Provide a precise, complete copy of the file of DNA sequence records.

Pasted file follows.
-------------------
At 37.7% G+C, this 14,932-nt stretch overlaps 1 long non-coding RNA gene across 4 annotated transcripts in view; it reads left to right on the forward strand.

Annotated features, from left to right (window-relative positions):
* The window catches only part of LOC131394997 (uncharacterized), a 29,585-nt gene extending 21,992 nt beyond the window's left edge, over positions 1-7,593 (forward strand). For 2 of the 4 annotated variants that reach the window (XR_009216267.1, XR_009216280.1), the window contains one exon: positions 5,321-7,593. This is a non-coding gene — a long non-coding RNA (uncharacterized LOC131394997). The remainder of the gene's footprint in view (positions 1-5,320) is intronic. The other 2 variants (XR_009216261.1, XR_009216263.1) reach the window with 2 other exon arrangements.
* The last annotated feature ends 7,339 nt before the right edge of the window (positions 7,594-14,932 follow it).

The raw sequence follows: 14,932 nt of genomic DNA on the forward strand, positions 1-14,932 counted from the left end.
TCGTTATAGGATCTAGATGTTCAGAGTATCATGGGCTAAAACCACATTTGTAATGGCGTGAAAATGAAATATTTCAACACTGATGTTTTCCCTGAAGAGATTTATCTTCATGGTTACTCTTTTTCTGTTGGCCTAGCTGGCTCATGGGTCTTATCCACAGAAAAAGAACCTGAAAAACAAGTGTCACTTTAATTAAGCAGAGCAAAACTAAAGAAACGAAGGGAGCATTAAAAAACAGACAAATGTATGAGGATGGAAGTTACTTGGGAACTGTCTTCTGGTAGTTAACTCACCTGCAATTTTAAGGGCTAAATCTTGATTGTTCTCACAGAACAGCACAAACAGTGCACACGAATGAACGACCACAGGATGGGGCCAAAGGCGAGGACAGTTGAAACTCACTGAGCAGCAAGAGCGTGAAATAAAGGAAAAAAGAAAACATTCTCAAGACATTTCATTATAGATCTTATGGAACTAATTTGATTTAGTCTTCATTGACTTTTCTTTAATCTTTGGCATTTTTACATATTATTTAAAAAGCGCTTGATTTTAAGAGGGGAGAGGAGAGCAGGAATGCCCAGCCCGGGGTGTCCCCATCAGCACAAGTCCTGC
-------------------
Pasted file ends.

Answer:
At 37.7% G+C, this 14,932-nt stretch overlaps 1 long non-coding RNA gene across 4 annotated transcripts in view; it reads left to right on the forward strand.

Annotated features, from left to right (window-relative positions):
* The window catches only part of LOC131394997 (uncharacterized), a 29,585-nt gene extending 21,992 nt beyond the window's left edge, over positions 1-7,593 (forward strand). For 2 of the 4 annotated variants that reach the window (XR_009216267.1, XR_009216280.1), the window contains one exon: positions 5,321-7,593. This is a non-coding gene — a long non-coding RNA (uncharacterized LOC131394997). The remainder of the gene's footprint in view (positions 1-5,320) is intronic. The other 2 variants (XR_009216261.1, XR_009216263.1) reach the window with 2 other exon arrangements.
* The last annotated feature ends 7,339 nt before the right edge of the window (positions 7,594-14,932 follow it).

The raw sequence follows: 14,932 nt of genomic DNA on the forward strand, positions 1-14,932 counted from the left end.
TCGTTATAGGATCTAGATGTTCAGAGTATCATGGGCTAAAACCACATTTGTAATGGCGTGAAAATGAAATATTTCAACACTGATGTTTTCCCTGAAGAGATTTATCTTCATGGTTACTCTTTTTCTGTTGGCCTAGCTGGCTCATGGGTCTTATCCACAGAAAAAGAACCTGAAAAACAAGTGTCACTTTAATTAAGCAGAGCAAAACTAAAGAAACGAAGGGAGCATTAAAAAACAGACAAATGTATGAGGATGGAAGTTACTTGGGAACTGTCTTCTGGTAGTTAACTCACCTGCAATTTTAAGGGCTAAATCTTGATTGTTCTCACAGAACAGCACAAACAGTGCACACGAATGAACGACCACAGGATGGGGCCAAAGGCGAGGACAGTTGAAACTCACTGAGCAGCAAGAGCGTGAAATAAAGGAAAAAAGAAAACATTCTCAAGACATTTCATTATAGATCTTATGGAACTAATTTGATTTAGTCTTCATTGACTTTTCTTTAATCTTTGGCATTTTTACATATTATTTAAAAAGCGCTTGATTTTAAGAGGGGAGAGGAGAGCAGGAATGCCCAGCCCGGGGTGTCCCCATCAGCACAAGTCCTGC